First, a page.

"No, Boss."

The words were whispered so softly that Favor almost thought he had imagined them, but he knew his ramrod had spoken.

"Rowdy," he began.

"Not yet," the kid pleaded quietly. "Please, not yet."

"All right. Easy, boy, easy," he reassured the distraught kid. "Not yet." He set the rifle down and then squatted down beside his ramrod.

Rowdy nodded a wordless thanks to his boss, then turned back. And Favor saw the kid was still bleeding from the long scratches that covered the side of his face.

He had seen it all. They had been leading the herd to some much-needed water, and the cattle had smelled it long before. The creek was in a valley and the trip down was steep and treacherous, covered with loose stones and shale. Favor cursed himself for ever thinking of going this way, but he knew he had had to. They needed water, and this was the only available spot for many miles. They had needed it, but it had come at a price.

The boy's left arm hung useless at his side. And Favor remembered it all. His ramrod's surefooted, nimble horse slipping. Slipping and sliding, trying desperately to regain its balance, but the shale had been too slick. Rowdy had managed to jump off, and Favor had been, for once, grateful for having a man out of the saddle. The horse had continued to slip down the hillside, and then it fell to the level ground, and a sickening snap reverberated through the valley.

Favor had instantly galloped to Rowdy, but Rowdy had ignored him. He scrambled down the hill, scrambled with a desperation that Mr. Favor had never seen from his ramrod, and never wished to see again.

The horse was flailing, trying to get up, but a completely shattered right foreleg prevented that. The horse's eyes were rolling in pain and terror.

"Easy boy. I'm here," Rowdy knelt by his mount's neck, and gently stroked the white blaze running down its face. The horse's thrashing became less frantic as his master kneeled beside him, whispering and petting with a calm that reassured and promised protection.

The jingling of harness announced Wish's arrival. The cook had rushed to Rowdy's side, but the boy had waved off all efforts of aid, and had insisted that Wish look at the animal first.

"Fix him."


"Fix him, Wish!"

Wishbone sighed. "There's nothing I can do." He reached out a hand to stop the bleeding from the cuts along the boy's face, but Rowdy turned out of the cook's reach.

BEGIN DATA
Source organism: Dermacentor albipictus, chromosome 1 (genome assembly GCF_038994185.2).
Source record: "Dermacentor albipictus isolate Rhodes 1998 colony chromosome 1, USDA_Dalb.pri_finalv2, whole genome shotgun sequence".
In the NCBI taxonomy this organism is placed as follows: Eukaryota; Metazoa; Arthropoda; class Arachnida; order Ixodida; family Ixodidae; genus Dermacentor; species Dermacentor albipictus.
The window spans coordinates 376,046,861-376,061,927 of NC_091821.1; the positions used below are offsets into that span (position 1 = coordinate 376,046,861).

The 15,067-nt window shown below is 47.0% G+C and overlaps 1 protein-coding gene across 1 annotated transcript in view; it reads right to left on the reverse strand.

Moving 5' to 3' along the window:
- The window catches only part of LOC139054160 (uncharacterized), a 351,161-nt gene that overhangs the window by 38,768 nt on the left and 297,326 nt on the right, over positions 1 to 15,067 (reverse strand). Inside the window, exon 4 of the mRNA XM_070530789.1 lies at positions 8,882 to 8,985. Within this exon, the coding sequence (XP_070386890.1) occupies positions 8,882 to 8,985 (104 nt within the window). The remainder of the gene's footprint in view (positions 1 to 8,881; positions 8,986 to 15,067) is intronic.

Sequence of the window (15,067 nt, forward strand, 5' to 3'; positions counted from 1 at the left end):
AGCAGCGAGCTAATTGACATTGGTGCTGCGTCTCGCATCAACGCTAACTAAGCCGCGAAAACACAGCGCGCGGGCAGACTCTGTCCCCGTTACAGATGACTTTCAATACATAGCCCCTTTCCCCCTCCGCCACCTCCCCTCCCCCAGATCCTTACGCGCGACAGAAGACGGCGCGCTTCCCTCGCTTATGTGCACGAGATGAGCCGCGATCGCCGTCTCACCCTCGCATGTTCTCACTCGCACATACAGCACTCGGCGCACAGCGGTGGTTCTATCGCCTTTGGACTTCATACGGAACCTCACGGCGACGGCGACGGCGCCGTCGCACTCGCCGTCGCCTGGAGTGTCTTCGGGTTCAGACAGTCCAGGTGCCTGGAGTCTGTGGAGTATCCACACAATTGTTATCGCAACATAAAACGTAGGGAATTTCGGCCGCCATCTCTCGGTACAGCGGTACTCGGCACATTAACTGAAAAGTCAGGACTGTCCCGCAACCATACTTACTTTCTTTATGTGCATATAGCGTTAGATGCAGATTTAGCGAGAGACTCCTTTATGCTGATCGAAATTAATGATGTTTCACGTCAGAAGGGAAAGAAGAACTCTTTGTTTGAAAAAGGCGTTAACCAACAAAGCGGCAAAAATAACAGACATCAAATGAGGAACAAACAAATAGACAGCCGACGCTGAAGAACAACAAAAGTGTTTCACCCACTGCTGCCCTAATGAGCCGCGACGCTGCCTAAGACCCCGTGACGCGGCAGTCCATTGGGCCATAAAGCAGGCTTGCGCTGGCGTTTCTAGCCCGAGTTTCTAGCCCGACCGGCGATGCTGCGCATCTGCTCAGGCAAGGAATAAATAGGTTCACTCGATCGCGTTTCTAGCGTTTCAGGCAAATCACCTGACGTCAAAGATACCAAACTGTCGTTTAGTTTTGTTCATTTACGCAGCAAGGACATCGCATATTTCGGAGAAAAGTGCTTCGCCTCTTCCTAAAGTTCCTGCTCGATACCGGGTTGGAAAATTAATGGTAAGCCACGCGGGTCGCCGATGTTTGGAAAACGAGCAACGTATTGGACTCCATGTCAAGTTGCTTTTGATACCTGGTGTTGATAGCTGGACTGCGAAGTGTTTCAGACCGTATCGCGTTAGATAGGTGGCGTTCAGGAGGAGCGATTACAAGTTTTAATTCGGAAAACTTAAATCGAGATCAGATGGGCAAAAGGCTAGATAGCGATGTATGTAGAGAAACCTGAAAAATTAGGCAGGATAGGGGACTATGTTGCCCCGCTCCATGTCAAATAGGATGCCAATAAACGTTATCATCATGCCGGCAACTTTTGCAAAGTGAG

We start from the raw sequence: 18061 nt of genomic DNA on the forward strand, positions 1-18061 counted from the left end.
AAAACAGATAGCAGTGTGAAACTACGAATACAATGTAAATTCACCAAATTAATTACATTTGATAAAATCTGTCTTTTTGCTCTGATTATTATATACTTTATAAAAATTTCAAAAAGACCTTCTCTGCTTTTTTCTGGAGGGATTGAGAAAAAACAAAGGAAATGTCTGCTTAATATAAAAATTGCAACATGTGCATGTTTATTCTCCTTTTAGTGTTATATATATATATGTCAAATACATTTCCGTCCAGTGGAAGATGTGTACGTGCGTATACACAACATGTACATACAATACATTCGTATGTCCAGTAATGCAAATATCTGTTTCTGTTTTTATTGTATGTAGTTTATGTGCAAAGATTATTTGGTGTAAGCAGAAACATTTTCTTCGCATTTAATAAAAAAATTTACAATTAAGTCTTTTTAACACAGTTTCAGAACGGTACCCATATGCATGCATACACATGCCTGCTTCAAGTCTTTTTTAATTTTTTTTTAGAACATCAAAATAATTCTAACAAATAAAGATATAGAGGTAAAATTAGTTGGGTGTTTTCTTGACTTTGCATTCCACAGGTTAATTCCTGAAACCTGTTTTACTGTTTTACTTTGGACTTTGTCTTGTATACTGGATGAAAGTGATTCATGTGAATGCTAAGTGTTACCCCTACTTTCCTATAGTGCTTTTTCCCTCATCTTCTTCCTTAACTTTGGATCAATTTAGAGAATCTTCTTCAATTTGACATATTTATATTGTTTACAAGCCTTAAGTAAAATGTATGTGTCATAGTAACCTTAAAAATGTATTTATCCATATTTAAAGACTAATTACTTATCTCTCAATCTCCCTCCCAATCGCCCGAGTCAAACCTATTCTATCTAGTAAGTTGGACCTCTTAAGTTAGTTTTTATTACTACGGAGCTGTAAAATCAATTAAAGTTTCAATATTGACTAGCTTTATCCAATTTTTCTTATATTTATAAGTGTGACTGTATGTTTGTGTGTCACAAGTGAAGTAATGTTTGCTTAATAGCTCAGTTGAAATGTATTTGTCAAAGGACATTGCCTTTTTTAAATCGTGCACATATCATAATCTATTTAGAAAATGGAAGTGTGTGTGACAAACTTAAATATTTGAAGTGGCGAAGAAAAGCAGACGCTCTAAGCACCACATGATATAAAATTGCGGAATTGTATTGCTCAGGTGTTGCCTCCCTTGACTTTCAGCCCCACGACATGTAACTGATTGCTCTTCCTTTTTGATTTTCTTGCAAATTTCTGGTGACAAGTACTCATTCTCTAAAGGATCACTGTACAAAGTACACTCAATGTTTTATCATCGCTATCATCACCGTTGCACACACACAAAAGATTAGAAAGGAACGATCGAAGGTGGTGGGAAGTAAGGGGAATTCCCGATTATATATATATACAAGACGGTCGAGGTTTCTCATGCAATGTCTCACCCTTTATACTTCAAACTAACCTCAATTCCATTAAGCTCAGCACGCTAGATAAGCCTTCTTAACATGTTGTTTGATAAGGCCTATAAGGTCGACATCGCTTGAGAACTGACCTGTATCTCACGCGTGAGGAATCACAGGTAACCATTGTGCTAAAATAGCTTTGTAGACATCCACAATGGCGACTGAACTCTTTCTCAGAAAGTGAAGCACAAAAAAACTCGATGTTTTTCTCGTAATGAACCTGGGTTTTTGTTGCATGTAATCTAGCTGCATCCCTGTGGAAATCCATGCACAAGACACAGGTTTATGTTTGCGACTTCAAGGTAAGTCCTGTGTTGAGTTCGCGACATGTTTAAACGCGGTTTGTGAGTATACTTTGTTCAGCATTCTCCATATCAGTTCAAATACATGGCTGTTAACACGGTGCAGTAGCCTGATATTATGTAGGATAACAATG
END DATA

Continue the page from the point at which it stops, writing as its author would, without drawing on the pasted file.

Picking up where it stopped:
"Lay off of me, Wishbone," he bit out savagely. The cook turned to Mr. Favor, but the boss just shrugged, and Wish had reluctantly returned to the wagon.

Mr. Favor reached to his saddle and pulled out his rifle. It was then that Rowdy had glanced up and begged for his boss to delay the inevitable. He had done so, and now Favor squatted next to his ramrod, offering silent companionship as the boy said goodbye.

Rowdy stroked the horse's neck gently, whispering the quiet assurances, words that meant nothing and were nothing, but words that poured from the soul. Every "it's okay, boy, it's gonna be okay," promised his eternal love, revealed his pride in him, and showed his infinite gratitude for the animal that had been by his side for so many years.

And he had been a good one. Aptly named, Fox was smart and possessed of a wicked sense of trickery and a malicious sense of humor. And he was definitely a one-man horse. Oh, the others could ride him, but they each had to prove that they were the boss, firmly and completely. Otherwise, the humor and trickery kicked in, literally. And even then, he would make it a long day for anyone but Rowdy in his saddle. And even Rowdy was not immune to Fox's tricks, though with Rowdy, the tricks were more apt to be playful, as if the animal was telling his friend that things were getting too dull and let's liven it up a little, shall we? And Rowdy all too often would agree with him. The two had been quite a pair to say the least.

Favor looked up when Rowdy hadn't said anything for a while, and the Boss saw his ramrod was biting his lower lip as he fought off the unseemly tears that threatened. That struck Favor harder than anything, because he knew Rowdy hadn't grown up sheltered. He'd seen death hundreds of times, and in all its ugly ways. He'd seen the brutality of nature, of man, and he'd seen his own father lying dead, cold, and stiff on the road. No, the boy had not grown up sheltered, but the boy had never looked as he looked now. The raw grief and misery that was etched all too vividly on that completely open and honest face told Favor the depths to which Rowdy felt the loss of this horse. Rowdy was about to lose a friend, a good, faithful friend and it was killing him. The moment passed, and slowly Rowdy regained his calm and his control, and he continued to whisper his sweet-nothings into Fox's ear.

"He's hurtin', Rowdy."

The kid's good hand clenched into a fist, but he nodded.

Favor picked up the rifle, but Rowdy's hand fastened on his wrist.

"No, Boss."


"I know Boss," he said quickly. "I know," he repeated again, softly. "But I'll do it."

He reached back and drew his gun from his holster. He moved until he was directly in front of the horse. Fox lifted his head and weakly nuzzled his master in the chest.

"I love you too, buddy," Rowdy whispered agreement. He gently pushed Fox's head down.

The shot rang through the valley.